Hazing Epidemic Continues: Coach Reportedly Witnessed Sexual Assault, Congratulated Victim

Hazing rituals have come under increasing scrutiny of late after a number of them have resulted in injury, trauma and even death for young people. In the military, a hazing incident that led to the death of a young Asian-American soldier has become a target for activists as late as this week, after a light sentence was handed down for the perpetrators.


At Florida A&M, a fatal hazing incident led to the resignation of top university officials.

A new scandal at a high school in Illionois is particularly disturbing because some evidence implicates an adult authority figure in a hazing ritual that was, in essence, sexual assault. From the Chicago Sun-Times:

When a soccer player at Maine West High School was sexually assaulted on the school campus in July in an apparent act of hazing, Des Plaines police were told the school’s varsity soccer coach watched it happen.

He even allegedly congratulated the victim, welcomed him “and asked him if it was all good.”

Even worse, allegations in a police report have the coach threatening the younger players with hazing, and multiple instances of the same kind of sexualized violence being acted out on younger players--on different teams--again and again:

And now police reports released Wednesday by the Des Plaines Police Department reveal a disturbing new set of allegations involving soccer coach Michael Divincenzo. They include a claim that he threatened to have varsity players assault freshmen if they didn’t start “communicating.”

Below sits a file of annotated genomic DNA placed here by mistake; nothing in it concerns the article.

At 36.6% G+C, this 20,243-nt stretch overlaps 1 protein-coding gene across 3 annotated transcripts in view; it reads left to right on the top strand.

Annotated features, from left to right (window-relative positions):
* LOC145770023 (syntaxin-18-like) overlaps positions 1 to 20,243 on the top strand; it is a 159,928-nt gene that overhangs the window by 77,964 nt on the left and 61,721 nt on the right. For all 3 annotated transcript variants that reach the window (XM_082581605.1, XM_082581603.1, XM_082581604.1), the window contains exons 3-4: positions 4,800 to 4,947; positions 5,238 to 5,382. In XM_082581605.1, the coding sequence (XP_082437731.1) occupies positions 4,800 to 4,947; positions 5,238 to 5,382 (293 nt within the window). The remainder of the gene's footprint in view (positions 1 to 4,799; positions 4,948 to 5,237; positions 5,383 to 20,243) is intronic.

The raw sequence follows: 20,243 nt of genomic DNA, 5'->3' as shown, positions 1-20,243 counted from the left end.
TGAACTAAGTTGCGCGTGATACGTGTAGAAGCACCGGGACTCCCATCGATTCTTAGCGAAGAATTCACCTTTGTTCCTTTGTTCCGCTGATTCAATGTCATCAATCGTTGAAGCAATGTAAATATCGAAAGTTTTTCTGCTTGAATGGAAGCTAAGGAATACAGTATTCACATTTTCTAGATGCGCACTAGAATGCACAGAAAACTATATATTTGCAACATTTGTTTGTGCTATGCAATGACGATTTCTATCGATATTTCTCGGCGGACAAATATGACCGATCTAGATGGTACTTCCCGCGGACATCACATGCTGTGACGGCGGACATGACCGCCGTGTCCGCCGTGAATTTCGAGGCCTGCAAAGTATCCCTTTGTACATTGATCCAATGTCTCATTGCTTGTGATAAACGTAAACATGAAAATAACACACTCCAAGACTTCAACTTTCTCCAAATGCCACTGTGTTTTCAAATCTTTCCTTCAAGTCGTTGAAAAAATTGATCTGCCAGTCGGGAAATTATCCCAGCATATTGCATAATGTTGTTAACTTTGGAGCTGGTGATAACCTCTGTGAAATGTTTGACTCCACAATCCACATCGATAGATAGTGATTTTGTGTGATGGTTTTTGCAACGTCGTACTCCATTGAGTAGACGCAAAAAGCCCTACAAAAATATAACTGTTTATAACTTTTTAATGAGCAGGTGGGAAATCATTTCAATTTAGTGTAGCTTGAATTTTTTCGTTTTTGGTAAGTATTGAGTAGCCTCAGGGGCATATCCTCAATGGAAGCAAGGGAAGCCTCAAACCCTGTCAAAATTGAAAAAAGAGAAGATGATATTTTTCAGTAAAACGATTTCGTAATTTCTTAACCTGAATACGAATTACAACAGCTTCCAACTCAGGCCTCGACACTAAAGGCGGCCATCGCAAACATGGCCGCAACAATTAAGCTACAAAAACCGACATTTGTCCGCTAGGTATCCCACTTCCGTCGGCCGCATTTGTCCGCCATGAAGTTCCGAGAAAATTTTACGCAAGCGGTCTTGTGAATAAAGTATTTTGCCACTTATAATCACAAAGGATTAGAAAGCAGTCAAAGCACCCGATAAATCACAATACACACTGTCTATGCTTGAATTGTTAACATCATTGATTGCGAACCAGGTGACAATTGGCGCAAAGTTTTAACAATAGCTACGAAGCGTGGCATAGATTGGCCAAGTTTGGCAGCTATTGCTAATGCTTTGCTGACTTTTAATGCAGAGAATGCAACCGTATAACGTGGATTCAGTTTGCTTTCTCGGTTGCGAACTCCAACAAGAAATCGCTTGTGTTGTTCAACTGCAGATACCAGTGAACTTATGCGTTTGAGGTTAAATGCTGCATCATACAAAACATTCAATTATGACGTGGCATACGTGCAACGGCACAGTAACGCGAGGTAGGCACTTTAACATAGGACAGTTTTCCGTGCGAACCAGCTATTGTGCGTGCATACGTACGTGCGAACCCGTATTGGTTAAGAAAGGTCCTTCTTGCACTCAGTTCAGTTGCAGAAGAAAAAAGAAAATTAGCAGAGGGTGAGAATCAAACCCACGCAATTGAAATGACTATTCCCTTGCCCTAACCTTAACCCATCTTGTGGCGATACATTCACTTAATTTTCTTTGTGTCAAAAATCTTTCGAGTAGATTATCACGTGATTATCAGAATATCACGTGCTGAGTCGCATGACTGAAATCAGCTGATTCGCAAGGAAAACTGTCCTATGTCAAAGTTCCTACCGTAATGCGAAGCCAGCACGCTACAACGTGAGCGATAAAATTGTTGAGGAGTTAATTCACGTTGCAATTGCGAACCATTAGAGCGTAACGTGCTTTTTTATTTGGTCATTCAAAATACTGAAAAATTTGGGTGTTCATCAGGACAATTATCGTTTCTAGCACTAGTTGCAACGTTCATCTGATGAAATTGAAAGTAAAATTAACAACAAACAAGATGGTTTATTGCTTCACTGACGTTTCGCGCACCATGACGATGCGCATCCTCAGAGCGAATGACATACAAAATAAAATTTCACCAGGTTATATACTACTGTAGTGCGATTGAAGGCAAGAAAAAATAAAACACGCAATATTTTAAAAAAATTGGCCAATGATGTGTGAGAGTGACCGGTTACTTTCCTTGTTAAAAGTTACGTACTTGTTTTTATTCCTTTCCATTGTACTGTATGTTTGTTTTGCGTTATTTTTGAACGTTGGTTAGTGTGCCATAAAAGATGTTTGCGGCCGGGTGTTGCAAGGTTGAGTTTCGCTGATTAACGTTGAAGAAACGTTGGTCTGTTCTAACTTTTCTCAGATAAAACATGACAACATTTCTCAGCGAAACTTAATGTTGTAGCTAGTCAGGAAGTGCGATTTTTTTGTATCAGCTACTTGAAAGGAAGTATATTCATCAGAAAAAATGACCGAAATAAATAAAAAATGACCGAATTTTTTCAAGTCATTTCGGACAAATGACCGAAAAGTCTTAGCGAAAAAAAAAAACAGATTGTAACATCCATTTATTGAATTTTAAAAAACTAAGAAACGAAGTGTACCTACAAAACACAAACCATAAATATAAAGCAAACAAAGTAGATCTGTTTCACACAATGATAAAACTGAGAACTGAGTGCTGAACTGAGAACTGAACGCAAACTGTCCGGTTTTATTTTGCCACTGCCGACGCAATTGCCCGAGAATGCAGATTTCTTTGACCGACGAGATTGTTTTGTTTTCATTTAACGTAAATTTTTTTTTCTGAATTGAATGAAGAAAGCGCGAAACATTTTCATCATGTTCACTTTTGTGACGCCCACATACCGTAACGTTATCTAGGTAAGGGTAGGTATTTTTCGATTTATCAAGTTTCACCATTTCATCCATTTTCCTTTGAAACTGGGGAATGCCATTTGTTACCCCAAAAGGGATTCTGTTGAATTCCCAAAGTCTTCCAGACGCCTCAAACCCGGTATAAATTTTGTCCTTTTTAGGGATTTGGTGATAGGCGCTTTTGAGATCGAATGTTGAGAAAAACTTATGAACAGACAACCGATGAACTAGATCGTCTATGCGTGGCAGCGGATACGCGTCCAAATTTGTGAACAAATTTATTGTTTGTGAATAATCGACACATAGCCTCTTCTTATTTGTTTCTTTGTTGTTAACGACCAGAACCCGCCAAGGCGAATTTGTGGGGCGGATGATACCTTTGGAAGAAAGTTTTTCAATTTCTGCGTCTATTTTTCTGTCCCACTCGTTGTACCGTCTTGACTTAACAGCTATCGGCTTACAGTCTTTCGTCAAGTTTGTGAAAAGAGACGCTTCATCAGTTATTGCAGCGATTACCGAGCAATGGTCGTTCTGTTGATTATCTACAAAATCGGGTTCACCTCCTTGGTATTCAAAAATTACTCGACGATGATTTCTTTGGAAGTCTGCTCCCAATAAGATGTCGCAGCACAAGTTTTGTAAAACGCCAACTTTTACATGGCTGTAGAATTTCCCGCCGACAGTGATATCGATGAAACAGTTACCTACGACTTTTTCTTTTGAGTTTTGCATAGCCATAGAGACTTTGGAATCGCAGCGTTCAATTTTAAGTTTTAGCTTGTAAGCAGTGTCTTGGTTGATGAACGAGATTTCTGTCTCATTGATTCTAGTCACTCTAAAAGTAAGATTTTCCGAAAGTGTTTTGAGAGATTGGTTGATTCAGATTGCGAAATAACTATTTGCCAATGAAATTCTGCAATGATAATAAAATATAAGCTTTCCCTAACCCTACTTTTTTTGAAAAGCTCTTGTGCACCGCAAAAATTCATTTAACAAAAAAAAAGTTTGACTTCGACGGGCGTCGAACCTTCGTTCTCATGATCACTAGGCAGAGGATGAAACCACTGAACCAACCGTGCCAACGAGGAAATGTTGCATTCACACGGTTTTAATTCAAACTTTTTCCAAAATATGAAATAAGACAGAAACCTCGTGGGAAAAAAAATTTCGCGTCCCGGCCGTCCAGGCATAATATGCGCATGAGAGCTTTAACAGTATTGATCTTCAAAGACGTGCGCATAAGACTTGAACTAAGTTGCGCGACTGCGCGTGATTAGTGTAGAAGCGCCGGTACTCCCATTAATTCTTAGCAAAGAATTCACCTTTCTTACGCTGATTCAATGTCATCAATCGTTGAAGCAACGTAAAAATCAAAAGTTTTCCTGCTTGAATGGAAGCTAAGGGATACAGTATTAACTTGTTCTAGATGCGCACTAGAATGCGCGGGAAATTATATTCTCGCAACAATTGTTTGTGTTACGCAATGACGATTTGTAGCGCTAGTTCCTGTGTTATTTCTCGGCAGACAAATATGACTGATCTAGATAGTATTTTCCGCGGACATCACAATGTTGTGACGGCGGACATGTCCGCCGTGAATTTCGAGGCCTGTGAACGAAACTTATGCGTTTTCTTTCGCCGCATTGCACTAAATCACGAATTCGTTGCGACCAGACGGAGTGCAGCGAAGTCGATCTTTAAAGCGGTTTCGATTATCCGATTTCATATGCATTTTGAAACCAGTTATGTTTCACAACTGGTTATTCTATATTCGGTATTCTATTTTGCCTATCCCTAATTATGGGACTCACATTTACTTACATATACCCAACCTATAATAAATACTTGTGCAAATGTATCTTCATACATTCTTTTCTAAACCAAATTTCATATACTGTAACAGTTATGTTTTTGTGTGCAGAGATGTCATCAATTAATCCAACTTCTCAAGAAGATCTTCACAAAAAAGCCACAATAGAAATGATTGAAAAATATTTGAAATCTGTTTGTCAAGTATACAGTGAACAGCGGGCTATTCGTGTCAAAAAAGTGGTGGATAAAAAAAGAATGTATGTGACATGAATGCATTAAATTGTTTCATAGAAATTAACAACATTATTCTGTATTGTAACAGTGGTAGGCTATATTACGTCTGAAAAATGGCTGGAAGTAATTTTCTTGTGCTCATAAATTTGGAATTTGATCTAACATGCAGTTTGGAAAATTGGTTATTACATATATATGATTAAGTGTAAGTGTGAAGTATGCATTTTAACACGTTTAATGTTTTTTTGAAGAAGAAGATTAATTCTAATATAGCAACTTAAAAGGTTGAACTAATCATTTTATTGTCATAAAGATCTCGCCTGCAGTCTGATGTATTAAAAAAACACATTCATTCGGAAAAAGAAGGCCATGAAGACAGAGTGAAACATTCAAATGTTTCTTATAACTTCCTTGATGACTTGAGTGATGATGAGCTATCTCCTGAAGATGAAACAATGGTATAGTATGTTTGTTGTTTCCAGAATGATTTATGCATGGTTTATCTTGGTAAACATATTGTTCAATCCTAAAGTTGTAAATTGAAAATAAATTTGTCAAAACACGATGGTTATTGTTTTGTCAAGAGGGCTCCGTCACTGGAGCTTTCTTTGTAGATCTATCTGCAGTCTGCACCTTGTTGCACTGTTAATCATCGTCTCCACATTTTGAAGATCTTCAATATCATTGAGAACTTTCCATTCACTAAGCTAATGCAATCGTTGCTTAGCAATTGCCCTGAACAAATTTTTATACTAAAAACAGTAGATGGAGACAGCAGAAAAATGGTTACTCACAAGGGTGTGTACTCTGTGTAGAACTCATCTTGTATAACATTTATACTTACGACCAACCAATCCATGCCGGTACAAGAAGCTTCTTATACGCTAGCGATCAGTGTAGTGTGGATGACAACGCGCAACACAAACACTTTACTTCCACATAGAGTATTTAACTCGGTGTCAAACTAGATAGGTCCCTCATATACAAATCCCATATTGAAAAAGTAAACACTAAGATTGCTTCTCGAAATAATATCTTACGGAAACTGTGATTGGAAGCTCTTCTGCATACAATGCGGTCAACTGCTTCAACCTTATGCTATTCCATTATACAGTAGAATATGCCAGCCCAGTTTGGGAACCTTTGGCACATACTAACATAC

The reports, along with an expanding lawsuit against Maine Township High School District 207, also suggest a larger hazing culture sanctioned by the coach at the northwest suburban school district.

One of the players allegedly involved in the hazing is quoted in a police report as saying “‘everyone’ agreed to initiate freshmen, and an initiation is to take a freshman down,” sodomize them with their fingers and give them “wedgies.”

This story coming after the military hazing scandal and both the abuse at Penn State and the Florida A&M hazing scandal remind us of the dangers and threat of victimization posed by both hypermasculine culture and, in some cases, unqualified support of athletics. No one signs up for abuse when they join a team or pledge a frat or even sign up to serve in the military, and authority figures are supposed to watch younger folks and recognize the not so difficult line between horsing around and violence and violation.

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